Are These T-Shirts Pro-Eating Disorder?

Photo: Courtesy of Spreadshirt.
Last week, a small petition popped up on regarding a set of T-shirts for sale on, a small "creative apparel" company. The simple, crew-neck tees, designed by artist Ioana Urma, are unremarkable save for the messages printed across them: "Alluringly Anorexic," "Beautifully Bulimic," "Breathtakingly Bony," and more casual references that appear to glamorize eating disorders.
"Not only are these slogans not clever, they are appalling and inconsiderate," writes petition organizer Matan Uziel. And, at first glance, it's hard to argue with him. Reminiscent of Urban Outfitter's disastrous gaff with the Kent State sweatshirt, these tees appear almost laughably offensive and wrongheaded.
However, the petition had less than a hundred signatures before Spreadshirt CEO, Philip Rooke, jumped in to clarify. "The specific shirts mentioned are part of an artist’s work challenging people to consider body types and the impossibility of conforming to being a supermodel," says Rooke. "The point of the artwork and shirts was to raise awareness of the issues."
Urma's website does indeed outline a larger project the artist undertook last year, called My Model Body. "The idea was born out of a serious concern with the publicized woman's body..." she writes in an artist's statement. "Our social obsession with thin ideals that fall nowhere close to average."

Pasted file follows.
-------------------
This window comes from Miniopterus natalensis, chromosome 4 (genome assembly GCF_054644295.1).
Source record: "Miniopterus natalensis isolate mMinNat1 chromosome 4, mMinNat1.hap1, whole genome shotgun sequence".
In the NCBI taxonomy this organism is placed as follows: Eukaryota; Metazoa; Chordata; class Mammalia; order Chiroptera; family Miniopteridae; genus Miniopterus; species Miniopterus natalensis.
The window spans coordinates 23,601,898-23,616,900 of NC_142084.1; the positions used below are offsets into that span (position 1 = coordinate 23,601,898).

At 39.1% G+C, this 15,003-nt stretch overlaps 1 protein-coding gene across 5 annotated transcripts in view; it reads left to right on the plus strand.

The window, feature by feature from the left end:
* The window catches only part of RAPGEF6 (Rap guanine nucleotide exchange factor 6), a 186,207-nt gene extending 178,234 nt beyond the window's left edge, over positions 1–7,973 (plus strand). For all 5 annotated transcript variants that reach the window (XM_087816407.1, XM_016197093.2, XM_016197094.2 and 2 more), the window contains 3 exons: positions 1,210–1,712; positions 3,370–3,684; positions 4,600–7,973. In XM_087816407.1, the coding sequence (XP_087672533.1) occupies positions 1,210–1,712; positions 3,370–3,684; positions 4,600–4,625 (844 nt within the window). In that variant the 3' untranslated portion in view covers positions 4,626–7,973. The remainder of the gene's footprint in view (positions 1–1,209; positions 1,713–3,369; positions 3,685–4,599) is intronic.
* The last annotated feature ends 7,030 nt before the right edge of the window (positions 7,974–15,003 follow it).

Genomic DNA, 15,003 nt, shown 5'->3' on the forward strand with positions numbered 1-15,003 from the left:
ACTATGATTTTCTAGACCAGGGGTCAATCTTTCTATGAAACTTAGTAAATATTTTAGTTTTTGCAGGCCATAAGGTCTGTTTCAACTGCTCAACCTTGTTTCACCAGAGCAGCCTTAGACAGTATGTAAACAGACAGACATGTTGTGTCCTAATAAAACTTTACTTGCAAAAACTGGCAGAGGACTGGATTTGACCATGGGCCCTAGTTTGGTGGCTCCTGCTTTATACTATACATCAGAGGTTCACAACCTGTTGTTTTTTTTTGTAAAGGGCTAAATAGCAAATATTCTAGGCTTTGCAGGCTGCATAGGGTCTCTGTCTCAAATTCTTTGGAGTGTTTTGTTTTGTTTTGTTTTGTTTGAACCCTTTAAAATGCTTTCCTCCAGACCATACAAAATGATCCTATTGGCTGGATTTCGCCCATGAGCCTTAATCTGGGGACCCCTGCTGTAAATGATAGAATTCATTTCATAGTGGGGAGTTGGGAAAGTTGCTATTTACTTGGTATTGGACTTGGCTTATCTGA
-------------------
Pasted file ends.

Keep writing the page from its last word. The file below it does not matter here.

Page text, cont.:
However, the real issue isn't Urma's artistic intention. It's that Spreadshirt isn't selling her shirts with any of that context. The website simply says, "this flowy, lightweight tee is a great casual addition to any gal's wardrobe." Uh.
Perhaps both the designer and the vendor have good intentions in selling these tees, but given the incredible lack of contextual description, they look like nothing so much as a joke — in really poor taste. "Trivializing serious illnesses and glamorizing eating disorders is a total disgrace," Uziel concludes.
Furthermore, these shirts don't look that different from the other pro-ana clothing and accessories we've seen popping up online in the past few years. Given the large and vocal online presence of that community, we can't imagine these shirts will go unnoticed — even if they are meant to make a different statement. Artwork is necessarily open to interpretation. But, if Urma and Spreadshirt are trying to say something body-positive and inspirational, then the message has clearly been lost in (a lack) of translation.

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